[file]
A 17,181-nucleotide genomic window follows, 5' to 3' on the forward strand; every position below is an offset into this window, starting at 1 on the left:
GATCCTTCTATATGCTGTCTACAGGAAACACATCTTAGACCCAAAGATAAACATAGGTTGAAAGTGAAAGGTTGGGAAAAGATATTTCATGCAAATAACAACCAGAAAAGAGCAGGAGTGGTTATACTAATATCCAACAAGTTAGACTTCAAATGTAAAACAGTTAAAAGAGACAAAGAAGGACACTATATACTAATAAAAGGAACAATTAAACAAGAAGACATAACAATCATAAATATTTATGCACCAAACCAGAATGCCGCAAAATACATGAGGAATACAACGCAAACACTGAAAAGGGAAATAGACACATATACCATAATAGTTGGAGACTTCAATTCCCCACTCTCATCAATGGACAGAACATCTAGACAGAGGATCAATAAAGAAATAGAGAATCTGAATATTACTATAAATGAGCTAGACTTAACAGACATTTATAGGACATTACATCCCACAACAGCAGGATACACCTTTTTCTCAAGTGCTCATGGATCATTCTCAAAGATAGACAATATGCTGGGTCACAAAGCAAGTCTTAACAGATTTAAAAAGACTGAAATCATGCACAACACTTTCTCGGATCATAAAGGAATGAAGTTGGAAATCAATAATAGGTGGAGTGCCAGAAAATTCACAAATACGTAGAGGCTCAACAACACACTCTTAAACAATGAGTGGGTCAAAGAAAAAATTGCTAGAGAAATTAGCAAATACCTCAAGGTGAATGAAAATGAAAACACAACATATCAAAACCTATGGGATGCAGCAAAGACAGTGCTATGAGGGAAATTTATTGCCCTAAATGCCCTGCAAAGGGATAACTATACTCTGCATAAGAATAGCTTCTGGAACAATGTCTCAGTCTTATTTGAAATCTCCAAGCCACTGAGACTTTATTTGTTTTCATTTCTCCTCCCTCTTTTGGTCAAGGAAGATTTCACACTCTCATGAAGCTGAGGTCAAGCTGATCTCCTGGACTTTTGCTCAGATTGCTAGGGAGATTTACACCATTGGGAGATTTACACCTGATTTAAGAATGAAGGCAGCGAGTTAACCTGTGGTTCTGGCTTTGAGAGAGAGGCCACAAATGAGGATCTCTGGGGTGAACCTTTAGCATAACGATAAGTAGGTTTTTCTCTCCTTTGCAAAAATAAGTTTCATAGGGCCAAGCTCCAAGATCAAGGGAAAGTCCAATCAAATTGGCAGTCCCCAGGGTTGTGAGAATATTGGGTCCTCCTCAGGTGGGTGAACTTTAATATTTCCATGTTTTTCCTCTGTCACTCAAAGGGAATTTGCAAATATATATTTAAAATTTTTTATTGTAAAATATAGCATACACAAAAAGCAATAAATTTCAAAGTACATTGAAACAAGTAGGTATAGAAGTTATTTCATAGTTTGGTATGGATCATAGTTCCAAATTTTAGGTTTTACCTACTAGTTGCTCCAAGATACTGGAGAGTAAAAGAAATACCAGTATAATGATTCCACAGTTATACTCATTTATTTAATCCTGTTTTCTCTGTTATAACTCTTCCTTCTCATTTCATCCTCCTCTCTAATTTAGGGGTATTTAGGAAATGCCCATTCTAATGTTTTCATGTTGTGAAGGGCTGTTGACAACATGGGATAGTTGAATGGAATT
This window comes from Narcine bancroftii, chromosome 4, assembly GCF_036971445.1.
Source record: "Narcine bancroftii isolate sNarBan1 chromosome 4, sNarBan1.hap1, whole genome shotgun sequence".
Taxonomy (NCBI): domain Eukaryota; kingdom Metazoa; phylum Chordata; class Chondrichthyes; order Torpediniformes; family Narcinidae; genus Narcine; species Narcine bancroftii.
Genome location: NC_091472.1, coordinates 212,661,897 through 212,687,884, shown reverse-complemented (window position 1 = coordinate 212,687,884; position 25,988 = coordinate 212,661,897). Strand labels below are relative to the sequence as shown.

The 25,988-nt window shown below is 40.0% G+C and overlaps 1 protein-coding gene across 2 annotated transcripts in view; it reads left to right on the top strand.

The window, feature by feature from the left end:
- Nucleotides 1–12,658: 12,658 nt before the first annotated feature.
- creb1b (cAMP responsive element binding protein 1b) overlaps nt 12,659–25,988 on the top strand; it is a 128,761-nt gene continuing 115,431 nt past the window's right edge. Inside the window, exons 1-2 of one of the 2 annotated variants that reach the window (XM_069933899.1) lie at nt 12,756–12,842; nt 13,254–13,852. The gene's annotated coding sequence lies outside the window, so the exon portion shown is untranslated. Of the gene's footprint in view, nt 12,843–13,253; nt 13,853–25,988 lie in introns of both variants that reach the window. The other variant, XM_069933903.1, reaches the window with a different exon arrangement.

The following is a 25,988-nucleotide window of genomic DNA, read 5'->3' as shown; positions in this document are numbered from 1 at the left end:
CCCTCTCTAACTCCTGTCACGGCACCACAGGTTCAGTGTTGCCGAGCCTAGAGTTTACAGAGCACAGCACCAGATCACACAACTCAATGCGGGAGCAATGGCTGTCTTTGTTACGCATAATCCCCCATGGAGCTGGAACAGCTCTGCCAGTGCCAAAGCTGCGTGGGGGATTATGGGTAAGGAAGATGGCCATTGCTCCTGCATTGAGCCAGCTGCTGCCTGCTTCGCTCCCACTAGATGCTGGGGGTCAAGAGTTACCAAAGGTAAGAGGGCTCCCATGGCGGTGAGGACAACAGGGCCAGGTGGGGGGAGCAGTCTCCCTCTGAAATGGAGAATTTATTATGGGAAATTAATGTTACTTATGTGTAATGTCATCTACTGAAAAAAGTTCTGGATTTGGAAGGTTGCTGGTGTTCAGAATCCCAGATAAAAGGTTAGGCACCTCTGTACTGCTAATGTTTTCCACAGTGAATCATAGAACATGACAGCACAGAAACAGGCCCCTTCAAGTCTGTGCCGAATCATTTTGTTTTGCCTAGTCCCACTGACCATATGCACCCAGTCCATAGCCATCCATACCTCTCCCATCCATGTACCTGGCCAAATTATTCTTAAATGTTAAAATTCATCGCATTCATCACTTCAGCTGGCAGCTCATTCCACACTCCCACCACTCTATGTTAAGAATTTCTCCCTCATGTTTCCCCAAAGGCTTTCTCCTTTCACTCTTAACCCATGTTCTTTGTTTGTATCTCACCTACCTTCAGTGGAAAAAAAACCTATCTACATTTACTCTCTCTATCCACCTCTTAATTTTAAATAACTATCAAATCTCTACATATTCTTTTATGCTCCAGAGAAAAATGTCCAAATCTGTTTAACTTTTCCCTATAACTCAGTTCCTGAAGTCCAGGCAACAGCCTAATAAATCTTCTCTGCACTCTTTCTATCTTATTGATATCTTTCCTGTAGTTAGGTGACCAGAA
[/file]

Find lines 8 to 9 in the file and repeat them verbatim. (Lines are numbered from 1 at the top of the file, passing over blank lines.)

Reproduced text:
The window, feature by feature from the left end:
- Nucleotides 1–12,658: 12,658 nt before the first annotated feature.